Oftentimes when you submit a resume, you will receive a return call that is essentially asking a few basic questions to assess two things:
1) Is what you are looking for in terms of salary, schedule, location even remotely a fit? Interviews can be grueling and tedious. Hiring managers don’t want to waste the candidate’s time and they certainly don’t want to waste their own.
2) Do you have any interpersonal skills? If the impression that you leave a recruiter with after a 5 minute phone screen can best be summarized by the words “defensive, evasive, and confrontational”, you are giving off the wrong vibe and may want to reassess your strategy.
I know you are dying to hear about two of the most memorable phone screen fails I have ever encountered, and I am dying to have someone to share them with.
Welcome to the Talent Acquisition Hall of Shame. If there are any recruiters out there reading, expect to be solicited for your own HoS-worthy wtf experiences from time to time constantly. I love this stuff.
#1 – I called someone with a very impressive application. Industry experience, several years of tenure at each employer, grammatically flawless resume, and a strong cover letter. When I asked the candidate why she was looking for a new opportunity, she proceeded to tell me that she had just been fired from her most recent employer but that it was an “illegal termination and I am in the process of suing them”.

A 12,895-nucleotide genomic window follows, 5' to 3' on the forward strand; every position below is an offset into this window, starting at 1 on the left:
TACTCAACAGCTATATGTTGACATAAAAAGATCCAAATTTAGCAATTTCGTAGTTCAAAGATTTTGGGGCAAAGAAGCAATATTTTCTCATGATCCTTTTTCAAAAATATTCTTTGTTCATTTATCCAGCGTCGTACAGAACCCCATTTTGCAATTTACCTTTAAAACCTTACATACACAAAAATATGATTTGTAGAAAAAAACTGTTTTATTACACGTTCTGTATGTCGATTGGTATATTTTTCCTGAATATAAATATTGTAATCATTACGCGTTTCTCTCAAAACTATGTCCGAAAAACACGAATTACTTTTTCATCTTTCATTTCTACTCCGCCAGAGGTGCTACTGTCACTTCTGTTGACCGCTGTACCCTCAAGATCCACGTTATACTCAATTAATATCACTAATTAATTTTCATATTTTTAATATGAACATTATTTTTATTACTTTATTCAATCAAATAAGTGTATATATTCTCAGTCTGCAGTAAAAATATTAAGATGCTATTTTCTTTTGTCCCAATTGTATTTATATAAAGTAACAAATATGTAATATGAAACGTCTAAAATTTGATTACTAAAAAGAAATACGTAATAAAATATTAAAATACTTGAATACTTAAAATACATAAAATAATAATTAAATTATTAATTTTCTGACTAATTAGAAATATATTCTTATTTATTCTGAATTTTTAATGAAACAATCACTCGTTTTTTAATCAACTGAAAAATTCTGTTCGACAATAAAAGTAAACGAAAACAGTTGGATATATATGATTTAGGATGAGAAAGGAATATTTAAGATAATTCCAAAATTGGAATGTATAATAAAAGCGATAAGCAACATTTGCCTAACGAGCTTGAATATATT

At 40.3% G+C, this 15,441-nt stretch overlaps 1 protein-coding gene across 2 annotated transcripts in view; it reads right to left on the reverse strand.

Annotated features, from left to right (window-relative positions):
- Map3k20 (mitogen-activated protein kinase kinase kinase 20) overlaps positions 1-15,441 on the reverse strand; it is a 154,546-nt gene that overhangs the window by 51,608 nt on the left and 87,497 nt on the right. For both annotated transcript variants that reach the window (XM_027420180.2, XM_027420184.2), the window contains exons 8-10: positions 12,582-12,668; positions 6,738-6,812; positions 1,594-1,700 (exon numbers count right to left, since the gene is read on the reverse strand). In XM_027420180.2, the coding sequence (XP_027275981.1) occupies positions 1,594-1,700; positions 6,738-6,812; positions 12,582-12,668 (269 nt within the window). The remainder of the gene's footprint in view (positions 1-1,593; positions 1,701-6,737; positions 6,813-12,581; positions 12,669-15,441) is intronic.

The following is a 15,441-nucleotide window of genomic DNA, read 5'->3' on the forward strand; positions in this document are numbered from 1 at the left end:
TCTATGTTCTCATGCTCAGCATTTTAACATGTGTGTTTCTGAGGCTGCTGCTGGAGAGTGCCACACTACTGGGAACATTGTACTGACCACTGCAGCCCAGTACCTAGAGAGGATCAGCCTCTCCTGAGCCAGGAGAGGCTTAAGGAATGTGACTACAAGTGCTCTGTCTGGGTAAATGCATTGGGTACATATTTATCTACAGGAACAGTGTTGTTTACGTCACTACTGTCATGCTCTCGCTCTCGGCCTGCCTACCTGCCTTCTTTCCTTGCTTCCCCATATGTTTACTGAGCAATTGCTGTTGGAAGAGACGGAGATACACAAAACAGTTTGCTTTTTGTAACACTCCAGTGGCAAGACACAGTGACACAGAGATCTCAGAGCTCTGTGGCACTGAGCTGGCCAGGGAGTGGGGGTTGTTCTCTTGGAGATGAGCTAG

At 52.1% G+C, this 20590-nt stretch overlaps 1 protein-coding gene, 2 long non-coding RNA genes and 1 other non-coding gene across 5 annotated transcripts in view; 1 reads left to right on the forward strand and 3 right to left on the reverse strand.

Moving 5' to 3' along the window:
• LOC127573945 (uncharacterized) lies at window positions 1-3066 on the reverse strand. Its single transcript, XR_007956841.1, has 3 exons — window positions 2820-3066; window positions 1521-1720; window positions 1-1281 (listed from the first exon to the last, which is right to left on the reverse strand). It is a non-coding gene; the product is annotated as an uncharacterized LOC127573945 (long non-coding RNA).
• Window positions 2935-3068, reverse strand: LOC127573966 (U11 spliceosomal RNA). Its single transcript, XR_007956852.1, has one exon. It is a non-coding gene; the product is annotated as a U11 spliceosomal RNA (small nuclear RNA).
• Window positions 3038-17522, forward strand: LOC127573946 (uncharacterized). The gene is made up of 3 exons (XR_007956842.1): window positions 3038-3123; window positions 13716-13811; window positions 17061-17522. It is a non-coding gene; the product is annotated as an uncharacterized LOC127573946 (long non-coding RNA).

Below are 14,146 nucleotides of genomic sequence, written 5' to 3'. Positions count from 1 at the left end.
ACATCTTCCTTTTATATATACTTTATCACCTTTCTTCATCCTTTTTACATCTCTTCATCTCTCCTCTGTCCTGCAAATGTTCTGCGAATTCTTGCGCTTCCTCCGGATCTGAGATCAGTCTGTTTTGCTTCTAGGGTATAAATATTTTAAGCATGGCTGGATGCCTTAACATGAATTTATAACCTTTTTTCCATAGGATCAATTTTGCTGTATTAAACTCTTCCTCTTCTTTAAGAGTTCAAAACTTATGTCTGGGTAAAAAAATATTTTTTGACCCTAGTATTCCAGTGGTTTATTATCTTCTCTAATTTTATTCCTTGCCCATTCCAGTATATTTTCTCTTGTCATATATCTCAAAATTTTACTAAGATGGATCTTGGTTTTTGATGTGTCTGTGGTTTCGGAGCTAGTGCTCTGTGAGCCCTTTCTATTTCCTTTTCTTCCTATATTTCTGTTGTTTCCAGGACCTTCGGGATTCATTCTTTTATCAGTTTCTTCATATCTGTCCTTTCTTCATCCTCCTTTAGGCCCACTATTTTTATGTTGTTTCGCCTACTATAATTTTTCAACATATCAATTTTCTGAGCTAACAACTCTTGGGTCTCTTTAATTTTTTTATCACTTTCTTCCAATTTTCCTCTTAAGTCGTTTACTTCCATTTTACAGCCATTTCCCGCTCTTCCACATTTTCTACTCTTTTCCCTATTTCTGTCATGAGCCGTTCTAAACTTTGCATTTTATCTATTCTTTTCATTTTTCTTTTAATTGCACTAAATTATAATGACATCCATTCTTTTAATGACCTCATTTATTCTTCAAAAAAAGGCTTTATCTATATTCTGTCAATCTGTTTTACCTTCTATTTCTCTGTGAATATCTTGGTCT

After I picked my jaw up off the floor of my office, I politely ended the call. There is a time and a place to discuss a pending lawsuit. A phone screen from an interested hiring manager is not one of them. While some people are unfortunately terminated for truly unfair or even discriminatory reasons, and employers should absolutely be held accountable for this, that is between you and your legal counsel. When being considered for employment, you really should avoid coming across as litigious. Litigious plus abrasive and confrontational? Avoid at all costs.
#2 – More often than not when I call a candidate for a phone screen, they don’t answer right away and I leave a voicemail. At their convenience (and this is key) they are invited to call me back to discuss the opportunity for which they applied. A very nice candidate returned my message and expressed that she was so glad to have a response to her resume. A pleasant and gracious personality – off to a great start! As we are discussing the opportunity, she is describing her most recent job responsibilities. She does not pause; she does not miss a beat. While she is in the middle of speaking I hear a loud, unmistakeable flush.
The part that I could not wrap my mind around – I left a message and she called me back when it was convenient for her. She picked that moment to call. While I value solid multi-tasking abilities, this is truly a matter of professionalism, boundaries, and taste. I cannot put a face with a name from a phone call, and I don’t want to put a satisfying bowel movement with a name from a phone call either.
This is my second post (here is the first) within this series. If there is an unemployed loved one in your life whom you suspect needs some frank, unsolicited, and statistically-unvalidated career advice, please feel free to share.